Friday, October 4, 2013

Story Crafting Tips from Steven James

     Recently, Cossette and I had a pleasure of catching part of an interview with Steven James. Even though neither of us had read any of James' novels, we both left the interview encouraged--our writerly selves inspired by what he had shared about the way he approaches the writing process. Below are a couple of his comments that struck me (in bold) with my follow-up thoughts.

  • Don't write what you know. Write what you're curious about. I liked this comment. In the past, I had heard and tended to follow the "Write what you know" advice. Sometimes this has worked and other times it has resulted in stories that are boring to write and equally boring to read. But if you write what you're curious about, then you as the writer will remain engaged in the writing process and it will show in your writing, making it more readable. And don't worry, you're brain will automatically pull from "what you know" to fill in gaps and flesh out "what you don't know" when creativity fails you.

  • Create an interesting main character--you're going to spend 1,000 hours alone with this person. I laughed when he said this, but it's soooo true. Writers should pick a person they find fascinating for their story's main character (and supporting cast for that matter) because they're stuck with this person for the time it takes to write the novel. Don't just pick a 2-D, cookie-cutter character because it's a type of character who is really hot on the market. Spend time getting to know your character's bones, then add flesh and heart. Unique scars (physical and emotional) can also be important because they tells us where the person has been (and possibly point to where they are going). Real-life people are complex. Why should made-up people not be? Good writing requires complex characters. Motivations can be simple, but characters should not be.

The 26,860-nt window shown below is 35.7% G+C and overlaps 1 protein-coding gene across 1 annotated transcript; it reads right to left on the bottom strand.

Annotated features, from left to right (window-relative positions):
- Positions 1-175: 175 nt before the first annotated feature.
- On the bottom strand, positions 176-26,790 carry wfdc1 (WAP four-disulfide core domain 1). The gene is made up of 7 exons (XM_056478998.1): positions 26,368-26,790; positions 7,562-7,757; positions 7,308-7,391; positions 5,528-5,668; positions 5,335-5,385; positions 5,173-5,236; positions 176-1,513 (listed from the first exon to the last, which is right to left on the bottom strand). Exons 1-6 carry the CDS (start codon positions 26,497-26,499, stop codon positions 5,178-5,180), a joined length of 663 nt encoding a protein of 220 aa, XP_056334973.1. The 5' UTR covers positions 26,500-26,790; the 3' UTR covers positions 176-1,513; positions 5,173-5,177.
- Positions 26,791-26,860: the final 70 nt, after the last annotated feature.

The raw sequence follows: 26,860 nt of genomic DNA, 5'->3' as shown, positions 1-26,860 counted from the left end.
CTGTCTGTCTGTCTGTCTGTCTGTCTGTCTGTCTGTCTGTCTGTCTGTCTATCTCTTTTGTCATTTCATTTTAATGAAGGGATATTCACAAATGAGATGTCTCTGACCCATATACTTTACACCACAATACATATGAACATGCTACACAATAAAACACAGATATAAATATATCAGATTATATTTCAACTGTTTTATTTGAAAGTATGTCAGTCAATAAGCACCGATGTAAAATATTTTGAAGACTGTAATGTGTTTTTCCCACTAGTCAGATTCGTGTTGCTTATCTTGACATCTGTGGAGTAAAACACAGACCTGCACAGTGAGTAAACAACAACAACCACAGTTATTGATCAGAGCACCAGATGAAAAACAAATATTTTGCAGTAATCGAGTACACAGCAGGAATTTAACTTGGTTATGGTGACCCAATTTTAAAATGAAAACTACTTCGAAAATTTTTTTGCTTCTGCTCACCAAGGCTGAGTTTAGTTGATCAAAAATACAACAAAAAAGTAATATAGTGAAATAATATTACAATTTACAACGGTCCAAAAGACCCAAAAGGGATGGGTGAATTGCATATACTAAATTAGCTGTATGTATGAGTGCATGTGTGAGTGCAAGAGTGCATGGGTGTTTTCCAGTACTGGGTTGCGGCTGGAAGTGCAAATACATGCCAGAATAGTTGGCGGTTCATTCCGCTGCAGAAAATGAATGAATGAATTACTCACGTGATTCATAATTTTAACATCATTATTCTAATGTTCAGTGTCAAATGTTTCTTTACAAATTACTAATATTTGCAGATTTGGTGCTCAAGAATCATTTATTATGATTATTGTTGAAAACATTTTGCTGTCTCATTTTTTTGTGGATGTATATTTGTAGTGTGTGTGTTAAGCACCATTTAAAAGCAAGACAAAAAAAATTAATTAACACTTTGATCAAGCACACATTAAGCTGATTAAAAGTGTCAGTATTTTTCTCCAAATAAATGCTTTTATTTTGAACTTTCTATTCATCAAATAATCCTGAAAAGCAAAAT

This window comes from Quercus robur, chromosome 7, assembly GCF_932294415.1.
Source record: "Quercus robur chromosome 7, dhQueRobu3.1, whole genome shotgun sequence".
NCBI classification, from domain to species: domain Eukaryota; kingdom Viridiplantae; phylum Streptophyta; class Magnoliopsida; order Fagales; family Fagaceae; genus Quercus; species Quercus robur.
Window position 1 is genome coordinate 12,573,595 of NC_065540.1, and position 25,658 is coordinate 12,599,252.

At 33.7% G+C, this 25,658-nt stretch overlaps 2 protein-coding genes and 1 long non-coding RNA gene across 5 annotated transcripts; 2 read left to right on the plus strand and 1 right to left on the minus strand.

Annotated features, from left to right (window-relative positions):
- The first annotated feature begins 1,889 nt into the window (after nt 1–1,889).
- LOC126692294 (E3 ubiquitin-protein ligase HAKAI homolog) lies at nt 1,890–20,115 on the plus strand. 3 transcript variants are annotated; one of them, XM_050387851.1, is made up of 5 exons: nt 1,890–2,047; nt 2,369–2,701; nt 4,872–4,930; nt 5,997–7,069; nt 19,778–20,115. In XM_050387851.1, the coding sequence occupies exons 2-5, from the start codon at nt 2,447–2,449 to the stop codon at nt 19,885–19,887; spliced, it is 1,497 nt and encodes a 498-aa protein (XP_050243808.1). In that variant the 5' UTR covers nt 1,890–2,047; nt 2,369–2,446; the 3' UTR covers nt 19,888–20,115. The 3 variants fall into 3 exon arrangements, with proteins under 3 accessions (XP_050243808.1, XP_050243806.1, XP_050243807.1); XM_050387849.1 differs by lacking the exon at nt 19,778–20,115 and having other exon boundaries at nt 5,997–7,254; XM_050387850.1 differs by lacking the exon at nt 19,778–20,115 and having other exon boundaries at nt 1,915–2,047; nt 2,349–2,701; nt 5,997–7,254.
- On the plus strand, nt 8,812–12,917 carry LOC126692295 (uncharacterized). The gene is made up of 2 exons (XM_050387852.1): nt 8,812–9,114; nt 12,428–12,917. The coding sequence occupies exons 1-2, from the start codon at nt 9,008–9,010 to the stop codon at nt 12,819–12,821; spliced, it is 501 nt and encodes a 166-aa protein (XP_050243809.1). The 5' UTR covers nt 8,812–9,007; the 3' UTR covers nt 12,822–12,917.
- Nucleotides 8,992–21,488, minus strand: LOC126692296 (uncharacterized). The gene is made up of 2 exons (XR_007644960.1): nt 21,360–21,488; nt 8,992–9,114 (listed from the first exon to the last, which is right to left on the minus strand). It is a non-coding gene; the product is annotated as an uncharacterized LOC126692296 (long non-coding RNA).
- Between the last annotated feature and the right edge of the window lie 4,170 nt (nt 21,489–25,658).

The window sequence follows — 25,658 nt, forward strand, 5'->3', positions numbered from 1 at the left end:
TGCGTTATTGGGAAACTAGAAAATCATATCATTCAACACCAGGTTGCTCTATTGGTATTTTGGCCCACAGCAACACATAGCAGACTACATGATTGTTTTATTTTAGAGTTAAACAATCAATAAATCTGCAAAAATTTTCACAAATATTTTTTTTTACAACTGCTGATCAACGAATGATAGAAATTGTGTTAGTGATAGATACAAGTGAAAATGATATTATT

• Don't make an outline. Especially if you're a new writer. While this may not be the best advice for every writer, this point really resonated with me. Some writers need structure--others find it suffocating. I'm not a big into outlining and when I fall into that trap, I lose interest in the story. There's just something about writing like a reader and discovering the story as you write it. So it was encouraging to me to find that you can write without outlining and still be a successful writer. But although he doesn't outline, James' does do extensive revision and editing, which is probably key to making a story coherent if you don't outline.


    On that note, I'm suddenly feeling inspired! Think I'll do some writing and then head over to the library to pick up a Steven James novel to read.

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